In law and policy, words matter. So in a recent comment on a Federal Trade Commission (FTC) Advanced Notice of Proposed Rulemaking (ANPR), Neil Chilson and I fixed on the selection of “commercial surveillance” as the object of the FTC’s interest. The phrase adds yet more confusion to an area of policy already susceptible to muddy thinking: privacy and data security. Back to the drawing board, we argue, and at the drawing board, the FTC should do several things differently.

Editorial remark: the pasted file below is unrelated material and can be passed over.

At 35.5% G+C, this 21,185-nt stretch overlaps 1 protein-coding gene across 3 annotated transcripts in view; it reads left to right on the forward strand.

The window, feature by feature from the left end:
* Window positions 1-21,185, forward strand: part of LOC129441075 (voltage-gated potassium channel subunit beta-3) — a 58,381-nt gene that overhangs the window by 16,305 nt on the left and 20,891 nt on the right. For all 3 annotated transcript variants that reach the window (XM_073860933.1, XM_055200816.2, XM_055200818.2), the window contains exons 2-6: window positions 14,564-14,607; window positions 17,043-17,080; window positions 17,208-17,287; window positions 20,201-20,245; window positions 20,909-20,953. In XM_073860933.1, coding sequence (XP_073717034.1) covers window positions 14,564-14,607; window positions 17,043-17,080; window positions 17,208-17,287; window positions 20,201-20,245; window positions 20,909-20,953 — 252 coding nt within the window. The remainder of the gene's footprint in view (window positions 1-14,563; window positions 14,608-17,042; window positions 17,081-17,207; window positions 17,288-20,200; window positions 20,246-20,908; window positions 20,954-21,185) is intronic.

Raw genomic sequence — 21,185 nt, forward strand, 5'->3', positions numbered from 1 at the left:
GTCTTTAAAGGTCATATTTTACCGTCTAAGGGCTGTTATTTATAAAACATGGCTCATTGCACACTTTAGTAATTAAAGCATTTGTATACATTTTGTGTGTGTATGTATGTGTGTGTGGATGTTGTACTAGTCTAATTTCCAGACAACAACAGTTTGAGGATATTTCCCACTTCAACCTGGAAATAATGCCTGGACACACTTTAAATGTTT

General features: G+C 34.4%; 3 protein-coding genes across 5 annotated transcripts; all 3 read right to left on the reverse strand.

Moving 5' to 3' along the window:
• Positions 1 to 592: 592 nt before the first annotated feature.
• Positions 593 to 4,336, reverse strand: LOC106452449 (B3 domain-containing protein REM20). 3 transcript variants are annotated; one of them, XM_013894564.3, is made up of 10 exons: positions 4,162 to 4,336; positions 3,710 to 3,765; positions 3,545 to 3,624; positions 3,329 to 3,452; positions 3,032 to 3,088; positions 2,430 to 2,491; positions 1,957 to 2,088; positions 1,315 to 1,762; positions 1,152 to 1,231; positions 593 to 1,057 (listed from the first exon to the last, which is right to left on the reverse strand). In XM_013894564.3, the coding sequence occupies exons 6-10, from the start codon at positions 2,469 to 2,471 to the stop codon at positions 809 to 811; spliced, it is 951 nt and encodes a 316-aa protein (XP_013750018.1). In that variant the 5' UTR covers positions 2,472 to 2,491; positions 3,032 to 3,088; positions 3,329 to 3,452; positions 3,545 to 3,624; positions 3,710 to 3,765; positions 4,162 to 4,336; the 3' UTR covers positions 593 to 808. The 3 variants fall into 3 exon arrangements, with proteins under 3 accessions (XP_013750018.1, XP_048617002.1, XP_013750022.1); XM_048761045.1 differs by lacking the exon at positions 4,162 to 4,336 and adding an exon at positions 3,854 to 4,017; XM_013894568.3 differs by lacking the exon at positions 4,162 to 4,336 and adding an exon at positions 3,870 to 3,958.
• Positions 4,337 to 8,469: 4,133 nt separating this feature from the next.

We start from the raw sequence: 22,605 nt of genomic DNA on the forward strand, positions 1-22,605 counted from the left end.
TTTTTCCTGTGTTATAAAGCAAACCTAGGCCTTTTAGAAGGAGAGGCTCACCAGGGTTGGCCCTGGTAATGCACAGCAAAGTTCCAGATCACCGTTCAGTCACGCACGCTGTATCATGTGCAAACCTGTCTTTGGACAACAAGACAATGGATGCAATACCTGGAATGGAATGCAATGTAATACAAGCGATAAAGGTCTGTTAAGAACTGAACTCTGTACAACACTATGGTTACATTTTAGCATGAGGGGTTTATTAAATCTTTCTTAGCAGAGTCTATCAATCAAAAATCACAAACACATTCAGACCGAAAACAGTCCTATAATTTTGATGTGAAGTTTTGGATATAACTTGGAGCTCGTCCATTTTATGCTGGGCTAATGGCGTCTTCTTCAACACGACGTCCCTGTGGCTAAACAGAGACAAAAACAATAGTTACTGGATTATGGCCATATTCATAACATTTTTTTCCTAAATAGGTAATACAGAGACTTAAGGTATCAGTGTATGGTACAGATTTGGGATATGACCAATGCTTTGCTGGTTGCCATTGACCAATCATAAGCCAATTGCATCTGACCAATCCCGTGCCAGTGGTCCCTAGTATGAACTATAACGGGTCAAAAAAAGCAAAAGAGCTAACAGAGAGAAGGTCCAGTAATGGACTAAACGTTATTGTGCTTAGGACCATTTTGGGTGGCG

For those who aren’t utterly steeped in regulatory process
, an ANPR is an optional process available in the preliminary stages of rulemaking. It invites the public to participate early in shaping forthcoming rules. The idea—not terribly evident in practice—is that early input will tune an inquisitive, open-minded, and pliable agency to genuine problems and sound solutions.
That theory of agency open-mindedness is rather debunked by the present